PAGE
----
The Brownlee Effect: Why Triathletes Are Bigger Celebs in the UK than the US

Will triathletes ever be celebrities in the mainstream?

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Will triathletes ever be celebrities in the mainstream?

Turn on a television in Europe, and you might just do a double-take during the commercial break: Is that…Alistair and Jonny Brownlee? Are they…doing arm curls with…grocery sacks? Yes, it is, and yes, they are. The celebrity spokespersons for one of the largest supermarket chains in the world are none other than The Brothers Brownlee.

Alistair and Jonny are no strangers to commercials. In addition to their television spots for Aldi, the brothers have a cheeky commercial for Yorkshire Tea that pokes fun at their sibling rivalry. In 2011, they appeared alongside the (now-infamous) paralympian Oscar Pistorius in a commercial for BT Infinity, a fiber-optic broadband company.

Though major brand sponsorship is nothing new in triathlon, the utilization of triathletes as spokespersons has been generally limited for advertising to other endurance athletes.

“There have been a few larger, non-endemic brands that have utilized triathletes,” says Michael Cardoza, Director of sports management firm Human Interest Group. “For instance, Crowie’s chocolate milk campaign was on every five minutes during the Tour de France one year, but they seemed to be targeting this market specifically. There’s nothing really like what the Brownlees do.”

But why? And how? One could argue the Brownlees’ success in the sport gives them celebrity status. But if that’s the case, why don’t we see similarly dominating triathletes like Gwen Jorgensen, Flora Duffy or Jan Frodeno sipping Folgers or sprinting through the aisles of a Target commercial during must-see TV?

“Certainly, the Brownlees are at a level of performance that the sport has never seen before,” says Franko Vatterott, founder of Human Interest Group. “They are exceptional by any sport’s bar.” But their mass appeal lies in two key elements: a good story and a better market.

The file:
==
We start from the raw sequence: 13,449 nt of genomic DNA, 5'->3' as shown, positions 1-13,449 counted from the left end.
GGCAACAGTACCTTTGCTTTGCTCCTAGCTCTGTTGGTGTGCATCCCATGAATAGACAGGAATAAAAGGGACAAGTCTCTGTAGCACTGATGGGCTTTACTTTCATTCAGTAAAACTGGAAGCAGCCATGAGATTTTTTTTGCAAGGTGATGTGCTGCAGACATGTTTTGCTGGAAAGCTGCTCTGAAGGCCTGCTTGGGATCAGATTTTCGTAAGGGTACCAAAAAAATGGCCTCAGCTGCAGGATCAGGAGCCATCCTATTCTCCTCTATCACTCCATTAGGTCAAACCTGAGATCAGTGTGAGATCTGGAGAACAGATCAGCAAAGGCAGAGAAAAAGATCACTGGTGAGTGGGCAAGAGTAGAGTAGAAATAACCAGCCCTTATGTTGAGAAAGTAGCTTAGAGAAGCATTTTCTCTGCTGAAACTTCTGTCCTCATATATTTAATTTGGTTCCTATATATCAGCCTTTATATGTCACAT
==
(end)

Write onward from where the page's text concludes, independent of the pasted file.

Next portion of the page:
The Jorgensens and Frodenos of the sport, Vatterott argues, don’t have quite the same human interest levels as a pair of brothers racing against each other. Seeing Alistair and Jonny race side by side touches something in almost every viewer—who hasn’t raced their sibling to be the first one to get to the tray of cookies or call dibs on riding in the front seat of the car? Watching the Brownlees race is intriguing if only for the fact that we secretly hope one shoves the other out of the way, just like we did our own siblings. It’s the reason the Yorkshire Tea commercial—where the Brownlees do just that—works so perfectly.

Murphy Reinschreiber of sports marketing agency PCH Sports says the market is just as important as the story: “Cycling sports are high profile in the U.K. Alistair successfully defended his gold with his brother taking silver—a unique story, yes, but Great Britain won 27 gold medals as opposed to the USA’s 46, making Great Britain’s medalists more newsworthy.”

There’s also a big difference in the way sports are covered in the two countries. Triathlon, as a single day and single race event, is easily lost in the way U.S. television markets focus on multi-day/multi-medal sports such as swimming, track & field, and gymnastics, where, as Reinschreiber says, “heroes are built to drive viewership night after night.”

Cardoza agrees, citing 28-time Olympic medalist Michael Phelps as an example. “If he had only won three medals over his Olympic career, which is still an amazing feat, then he would be used in marketing far less than he is now. Swimming is really only watched every four years, and it took an unthinkable accomplishment to get Americans to even know who he was.”

In Britian, ITU racing has a strong following, even in non-Olympic years. Televised races get good ratings, and large crowds of spectators often assemble at events. At the 2017 Columbia Threadneedle ITU Leads, where the Brownlees headlined the men’s professional field, the entirety of the race course was lined with spectators, often three or four (or more) deep. Triathlon, simply, is a bigger deal in Britain. In the United States, where football, basketball, baseball and golf drive sports media, triathletes simply don’t carry enough weight to get the attention of major brands. Almost every American knows who Kevin Durant and Tom Brady are; Gwen Jorgensen, not so much.

That’s not to say it’s impossible for a triathlete to get a mainstream endorsement deal in the United States. With the right story and the right brand, it can happen. Agents like Vatterott, Cardoza and Reinschreiber work hard on the daily to make it so. As age-group participation and coverage of the sport grows (especially with mixed relays coming to the 2020 Olympics), they hope triathletes will gain more recognition.

“A good comparison is some of the stars on the U.S. Women’s Soccer Team. Soccer is not a big sport professionally in the U.S., but the country has now gotten behind them, turning several of them to celebrities—Alex Morgan, Abby Wambach, even going back to Mia Hamm. I think if triathlon could even get to the level of women’s soccer in the U.S., we would see many more marketing opportunities for triathletes, like the Brownlees in the U.K.”

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